Court stops arrest of lawyers during curfew
By Daniel Chege and Julius Chepkwony | April 9th 2021
The High Court in Nairobi has temporarily barred the police from arresting lawyers and Independent Policing Oversight Authority (IPOA) officers during curfew hours.
The High Court order now gives lawyers some leeway as they legally seek to have the government recognise them as essential service providers.
Justice Anthony Mrima gave the direction on an application filed by the Law Society of Kenya against CS Interiror, Attorney General and Inspector General of Police after they were left out in the list of essential service providers.
“Pending inter partes hearing of the application, an order is hereby issued restraining the respondents (Interior CS Fred Matiang'i, AG Kihara Kariuki and IG Hilary Mutyambai) from interfering with, arresting and harassing advocates travelling to and from official business during curfew hours or outside the lockdown areas,” Mrima ruled.
Public Order (State Curfew) 2021 published recently did not exempt lawyers and IPOA officers from curfew hours and restriction of movement, just like the one they contested last year.
In his ruling delivered on Wednesday, Mrima directed LSK to serve its application and petition to the respondents.
The LSK is seeking permanent orders restraining the State from harassing lawyers during curfew. It also wants the court to issue an order compelling the State to recognise advocates as essential service providers.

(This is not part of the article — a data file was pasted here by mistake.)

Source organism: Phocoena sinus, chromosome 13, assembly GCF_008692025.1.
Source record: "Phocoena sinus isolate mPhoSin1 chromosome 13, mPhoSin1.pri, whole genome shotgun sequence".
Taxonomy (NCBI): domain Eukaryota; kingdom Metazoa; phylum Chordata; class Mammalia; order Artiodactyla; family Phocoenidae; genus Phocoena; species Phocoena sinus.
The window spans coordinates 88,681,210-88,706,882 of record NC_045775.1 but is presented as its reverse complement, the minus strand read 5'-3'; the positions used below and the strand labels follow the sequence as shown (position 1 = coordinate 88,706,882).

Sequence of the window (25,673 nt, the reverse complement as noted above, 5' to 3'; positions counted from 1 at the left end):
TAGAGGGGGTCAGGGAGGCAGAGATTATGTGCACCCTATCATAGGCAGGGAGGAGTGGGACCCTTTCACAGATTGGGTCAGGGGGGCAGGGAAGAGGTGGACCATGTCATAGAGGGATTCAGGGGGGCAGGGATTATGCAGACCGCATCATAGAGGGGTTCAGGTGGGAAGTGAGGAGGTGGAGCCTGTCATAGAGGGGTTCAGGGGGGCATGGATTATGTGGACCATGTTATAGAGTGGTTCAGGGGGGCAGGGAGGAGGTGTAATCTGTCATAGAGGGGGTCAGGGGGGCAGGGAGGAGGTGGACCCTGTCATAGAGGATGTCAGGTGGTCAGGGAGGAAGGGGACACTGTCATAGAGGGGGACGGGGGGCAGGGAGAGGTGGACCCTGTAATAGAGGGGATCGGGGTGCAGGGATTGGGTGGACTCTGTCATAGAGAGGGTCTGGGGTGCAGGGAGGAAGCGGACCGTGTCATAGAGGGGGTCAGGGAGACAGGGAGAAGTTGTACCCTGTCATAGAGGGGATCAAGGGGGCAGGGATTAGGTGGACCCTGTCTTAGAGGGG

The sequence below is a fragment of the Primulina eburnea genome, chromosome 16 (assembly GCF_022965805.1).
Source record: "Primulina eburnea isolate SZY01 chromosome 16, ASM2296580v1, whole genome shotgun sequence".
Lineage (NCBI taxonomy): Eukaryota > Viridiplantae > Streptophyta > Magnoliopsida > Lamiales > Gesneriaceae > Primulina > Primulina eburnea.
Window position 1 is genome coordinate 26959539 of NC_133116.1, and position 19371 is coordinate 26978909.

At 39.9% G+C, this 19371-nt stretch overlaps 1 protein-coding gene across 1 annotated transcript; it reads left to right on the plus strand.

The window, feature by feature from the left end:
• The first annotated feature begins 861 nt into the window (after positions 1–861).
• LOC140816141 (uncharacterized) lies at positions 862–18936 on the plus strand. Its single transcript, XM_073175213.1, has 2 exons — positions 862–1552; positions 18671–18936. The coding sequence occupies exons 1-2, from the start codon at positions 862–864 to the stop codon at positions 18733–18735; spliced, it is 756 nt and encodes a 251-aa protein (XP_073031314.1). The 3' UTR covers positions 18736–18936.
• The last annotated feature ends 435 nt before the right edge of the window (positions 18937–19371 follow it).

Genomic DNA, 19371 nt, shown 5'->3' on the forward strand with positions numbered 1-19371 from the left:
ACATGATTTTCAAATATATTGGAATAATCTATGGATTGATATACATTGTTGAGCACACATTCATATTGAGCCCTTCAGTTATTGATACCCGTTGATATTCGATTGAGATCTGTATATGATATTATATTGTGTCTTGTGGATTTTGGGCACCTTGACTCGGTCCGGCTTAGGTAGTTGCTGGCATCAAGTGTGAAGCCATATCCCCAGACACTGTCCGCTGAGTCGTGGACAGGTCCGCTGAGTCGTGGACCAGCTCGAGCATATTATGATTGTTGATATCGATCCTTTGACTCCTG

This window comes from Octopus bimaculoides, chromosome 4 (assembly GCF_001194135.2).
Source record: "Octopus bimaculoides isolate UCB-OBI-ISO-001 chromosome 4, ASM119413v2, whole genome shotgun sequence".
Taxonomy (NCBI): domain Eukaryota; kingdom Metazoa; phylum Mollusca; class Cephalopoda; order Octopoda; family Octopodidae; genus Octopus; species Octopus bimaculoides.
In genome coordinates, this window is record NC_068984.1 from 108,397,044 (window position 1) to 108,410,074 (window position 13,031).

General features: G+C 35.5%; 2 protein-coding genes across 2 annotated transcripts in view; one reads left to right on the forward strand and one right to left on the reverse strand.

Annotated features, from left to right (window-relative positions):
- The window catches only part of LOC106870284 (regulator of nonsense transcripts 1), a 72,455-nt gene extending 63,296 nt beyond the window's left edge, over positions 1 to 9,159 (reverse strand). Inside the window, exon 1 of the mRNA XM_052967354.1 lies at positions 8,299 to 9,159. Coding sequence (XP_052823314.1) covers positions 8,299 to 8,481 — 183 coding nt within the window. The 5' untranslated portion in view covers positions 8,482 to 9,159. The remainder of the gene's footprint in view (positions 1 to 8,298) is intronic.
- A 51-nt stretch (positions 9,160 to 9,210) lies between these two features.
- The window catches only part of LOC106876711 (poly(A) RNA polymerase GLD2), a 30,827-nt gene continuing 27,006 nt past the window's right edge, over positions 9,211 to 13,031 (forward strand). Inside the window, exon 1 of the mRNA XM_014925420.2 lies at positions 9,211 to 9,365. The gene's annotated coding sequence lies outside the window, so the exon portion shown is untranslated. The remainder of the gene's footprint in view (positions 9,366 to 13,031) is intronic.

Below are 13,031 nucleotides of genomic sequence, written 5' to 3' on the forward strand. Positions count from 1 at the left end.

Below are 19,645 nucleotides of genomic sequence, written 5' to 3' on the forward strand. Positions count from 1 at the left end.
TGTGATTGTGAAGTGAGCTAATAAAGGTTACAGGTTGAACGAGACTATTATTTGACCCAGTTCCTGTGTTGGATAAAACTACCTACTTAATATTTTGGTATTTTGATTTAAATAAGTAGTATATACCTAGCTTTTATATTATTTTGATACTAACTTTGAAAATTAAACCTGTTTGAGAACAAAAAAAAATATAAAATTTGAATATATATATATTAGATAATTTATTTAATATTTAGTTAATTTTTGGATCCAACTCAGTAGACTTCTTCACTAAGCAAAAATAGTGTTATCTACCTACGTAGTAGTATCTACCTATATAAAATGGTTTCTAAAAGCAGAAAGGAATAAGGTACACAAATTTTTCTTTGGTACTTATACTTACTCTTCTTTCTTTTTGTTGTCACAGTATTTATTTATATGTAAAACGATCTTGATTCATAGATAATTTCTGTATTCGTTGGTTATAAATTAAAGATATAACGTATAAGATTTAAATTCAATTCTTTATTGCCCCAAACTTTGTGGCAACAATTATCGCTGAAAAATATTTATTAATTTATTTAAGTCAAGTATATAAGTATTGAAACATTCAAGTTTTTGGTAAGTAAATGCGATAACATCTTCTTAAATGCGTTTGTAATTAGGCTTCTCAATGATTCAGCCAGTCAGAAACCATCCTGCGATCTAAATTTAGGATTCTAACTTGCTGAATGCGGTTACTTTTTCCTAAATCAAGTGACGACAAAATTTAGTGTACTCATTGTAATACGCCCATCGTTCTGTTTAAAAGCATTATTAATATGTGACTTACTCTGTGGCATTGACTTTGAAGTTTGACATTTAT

“The court should compel the respondents to amend the Schedule to the Public Order 2021 and include lawyers in the list of “services, personnel or workers” exempt from the curfew period and restriction of movement,” read the application.
LSK was responding to President Uhuru Kenyatta's March 26 directive that imposed a curfew between 8pm and 4am and restricted travels in and out of Nairobi, Machakos, Kajiado, Kiambu and Nakuru counties.
LSK deposes that it carries an important role in the protection of the rights guaranteed by the Constitution as outlined in an April 16, 2020, court judgement.
In the previous case, the court held that there was merit in the contention by LSK that its members should have been exempted from the operations of the 2020 curfew order.
“The court also held that advocates were essential to oversee policing of the curfew and issued an order compelling the respondent to include advocates in the list of essential service providers,” reads the application.
LSK accuses the State of defying the order and refusing to amend the public order and omitted lawyers as essential service providers from the fresh schedule of 2021.
An affidavit by LSK CEO Mercy Wambua said IPOA plays a key role in providing civilian oversight over the work of the police in Kenya.
“The indiscriminate imposition of the travel restrictions raises concerns touching on the citizen’s right to a fair hearing, which entails the right to choose an advocate of one’s choice,” she claimed.
The case will be heard on May 5.
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